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1837Russia's Quiet Revolution$
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Paul W. Werth

Print publication date: 2021

Print ISBN-13: 9780198826354

Published to Oxford Scholarship Online: February 2021

DOI: 10.1093/oso/9780198826354.001.0001

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PRINTED FROM OXFORD SCHOLARSHIP ONLINE (oxford.universitypressscholarship.com). (c) Copyright Oxford University Press, 2021. All Rights Reserved. An individual user may print out a PDF of a single chapter of a monograph in OSO for personal use. date: 20 January 2022

A Unicorn, Violent but Submissive

A Unicorn, Violent but Submissive

Chapter:
(p.163) 9 A Unicorn, Violent but Submissive
Source:
1837
Author(s):

Paul W. Werth

Publisher:
Oxford University Press
DOI:10.1093/oso/9780198826354.003.0010

Along with the steamship, the railroad constituted the principal transport innovation of the nineteenth century. Altering conceptions of space and time, creating new forms of subjective experience, and signaling the triumph of mechanical regularity over natural irregularity, railways represented a providential event akin to the invention of gunpowder and printing. First appearing in Russia in 1837, the railroad became a quintessential feature of the country’s nineteenth century and in a basic sense defines modern Russia. It significantly increased mobility in Russia and contributed fundamentally to the country’s integration, eventually linking distant locations and people in an expanding transport network. Its appearance was a turning point for the country.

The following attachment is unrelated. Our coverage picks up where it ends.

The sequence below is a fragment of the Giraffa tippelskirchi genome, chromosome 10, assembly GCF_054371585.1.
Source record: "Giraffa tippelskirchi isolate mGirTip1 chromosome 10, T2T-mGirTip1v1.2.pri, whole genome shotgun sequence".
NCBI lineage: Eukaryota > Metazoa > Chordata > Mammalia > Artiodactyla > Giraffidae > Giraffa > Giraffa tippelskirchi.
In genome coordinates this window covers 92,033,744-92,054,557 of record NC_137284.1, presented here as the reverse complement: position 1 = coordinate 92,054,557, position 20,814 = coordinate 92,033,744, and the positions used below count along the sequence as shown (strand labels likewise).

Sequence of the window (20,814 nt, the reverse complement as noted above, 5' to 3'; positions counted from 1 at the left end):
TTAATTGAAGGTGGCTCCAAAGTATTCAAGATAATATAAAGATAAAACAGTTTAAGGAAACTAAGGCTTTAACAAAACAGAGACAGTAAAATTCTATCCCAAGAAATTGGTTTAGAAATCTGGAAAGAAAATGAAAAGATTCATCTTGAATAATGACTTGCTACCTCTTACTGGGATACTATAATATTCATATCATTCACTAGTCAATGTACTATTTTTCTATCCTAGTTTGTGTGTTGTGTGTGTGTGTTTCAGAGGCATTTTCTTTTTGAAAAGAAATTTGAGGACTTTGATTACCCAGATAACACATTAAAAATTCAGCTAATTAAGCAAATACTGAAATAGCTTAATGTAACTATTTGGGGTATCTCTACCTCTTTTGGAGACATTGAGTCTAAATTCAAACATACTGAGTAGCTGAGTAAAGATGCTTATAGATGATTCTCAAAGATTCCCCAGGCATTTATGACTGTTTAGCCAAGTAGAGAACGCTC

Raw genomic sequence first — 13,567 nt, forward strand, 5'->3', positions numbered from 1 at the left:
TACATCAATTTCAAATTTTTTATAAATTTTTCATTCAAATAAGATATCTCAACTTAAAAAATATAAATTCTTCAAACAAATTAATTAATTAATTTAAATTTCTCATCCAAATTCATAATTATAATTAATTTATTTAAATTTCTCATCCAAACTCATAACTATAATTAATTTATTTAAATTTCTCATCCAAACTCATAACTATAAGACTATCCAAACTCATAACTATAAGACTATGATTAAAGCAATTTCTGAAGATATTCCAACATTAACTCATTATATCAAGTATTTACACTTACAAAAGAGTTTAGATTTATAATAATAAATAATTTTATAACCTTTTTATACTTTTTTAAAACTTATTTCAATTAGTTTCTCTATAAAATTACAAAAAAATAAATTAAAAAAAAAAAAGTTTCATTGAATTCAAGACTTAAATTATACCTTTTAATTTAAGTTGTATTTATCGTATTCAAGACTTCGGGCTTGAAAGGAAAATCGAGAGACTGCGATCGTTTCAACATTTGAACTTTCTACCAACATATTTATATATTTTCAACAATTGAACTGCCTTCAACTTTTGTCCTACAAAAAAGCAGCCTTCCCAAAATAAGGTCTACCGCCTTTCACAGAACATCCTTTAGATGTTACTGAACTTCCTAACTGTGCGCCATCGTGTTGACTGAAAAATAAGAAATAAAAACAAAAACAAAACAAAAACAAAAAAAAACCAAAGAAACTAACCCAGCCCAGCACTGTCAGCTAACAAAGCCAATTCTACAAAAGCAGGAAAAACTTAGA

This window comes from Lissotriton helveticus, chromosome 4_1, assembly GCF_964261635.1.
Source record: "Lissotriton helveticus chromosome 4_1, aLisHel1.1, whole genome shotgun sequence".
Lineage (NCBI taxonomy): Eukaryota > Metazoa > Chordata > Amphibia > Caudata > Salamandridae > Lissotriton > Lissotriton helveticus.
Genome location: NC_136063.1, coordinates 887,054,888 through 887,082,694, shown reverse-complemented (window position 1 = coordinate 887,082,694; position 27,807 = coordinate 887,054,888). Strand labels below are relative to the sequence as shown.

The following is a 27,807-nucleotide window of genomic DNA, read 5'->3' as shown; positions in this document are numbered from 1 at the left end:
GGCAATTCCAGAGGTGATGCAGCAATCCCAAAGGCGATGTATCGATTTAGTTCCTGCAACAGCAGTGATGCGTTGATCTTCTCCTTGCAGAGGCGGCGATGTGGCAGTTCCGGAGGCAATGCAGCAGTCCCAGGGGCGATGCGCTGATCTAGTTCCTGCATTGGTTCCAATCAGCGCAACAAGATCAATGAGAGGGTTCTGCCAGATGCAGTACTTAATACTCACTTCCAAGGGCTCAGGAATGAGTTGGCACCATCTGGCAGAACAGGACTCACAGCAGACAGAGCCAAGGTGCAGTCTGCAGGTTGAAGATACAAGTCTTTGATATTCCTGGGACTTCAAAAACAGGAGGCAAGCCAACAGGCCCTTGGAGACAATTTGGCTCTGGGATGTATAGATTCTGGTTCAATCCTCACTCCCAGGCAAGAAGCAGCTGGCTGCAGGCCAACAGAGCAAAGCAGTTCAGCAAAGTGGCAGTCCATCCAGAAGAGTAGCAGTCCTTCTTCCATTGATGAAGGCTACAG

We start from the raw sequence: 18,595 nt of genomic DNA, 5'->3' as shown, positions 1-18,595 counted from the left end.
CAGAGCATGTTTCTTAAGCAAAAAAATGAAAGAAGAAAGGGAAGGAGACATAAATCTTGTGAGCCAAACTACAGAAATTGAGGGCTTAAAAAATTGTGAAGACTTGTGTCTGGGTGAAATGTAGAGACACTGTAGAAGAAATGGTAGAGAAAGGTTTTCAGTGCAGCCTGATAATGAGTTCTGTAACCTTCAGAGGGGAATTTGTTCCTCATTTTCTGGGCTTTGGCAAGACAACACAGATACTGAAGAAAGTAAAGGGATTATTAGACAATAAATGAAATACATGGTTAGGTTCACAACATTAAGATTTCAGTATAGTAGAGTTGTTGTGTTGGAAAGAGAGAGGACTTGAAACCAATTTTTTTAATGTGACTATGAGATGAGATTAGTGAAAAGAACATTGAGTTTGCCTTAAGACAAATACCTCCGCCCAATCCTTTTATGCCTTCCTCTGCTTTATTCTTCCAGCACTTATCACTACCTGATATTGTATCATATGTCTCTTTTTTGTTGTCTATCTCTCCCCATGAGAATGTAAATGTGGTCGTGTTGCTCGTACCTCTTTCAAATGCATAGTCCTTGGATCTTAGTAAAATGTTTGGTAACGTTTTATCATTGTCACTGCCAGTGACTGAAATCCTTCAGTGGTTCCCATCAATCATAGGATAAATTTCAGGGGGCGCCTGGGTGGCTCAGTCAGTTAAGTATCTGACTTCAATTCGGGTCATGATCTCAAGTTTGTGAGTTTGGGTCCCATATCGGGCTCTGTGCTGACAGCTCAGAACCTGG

Keywords:   transport, roads, canals, infrastructure, Franz Anton von Gerstner, industry, trade, Tsarskoe Selo, Pavlovsk, Petersburg

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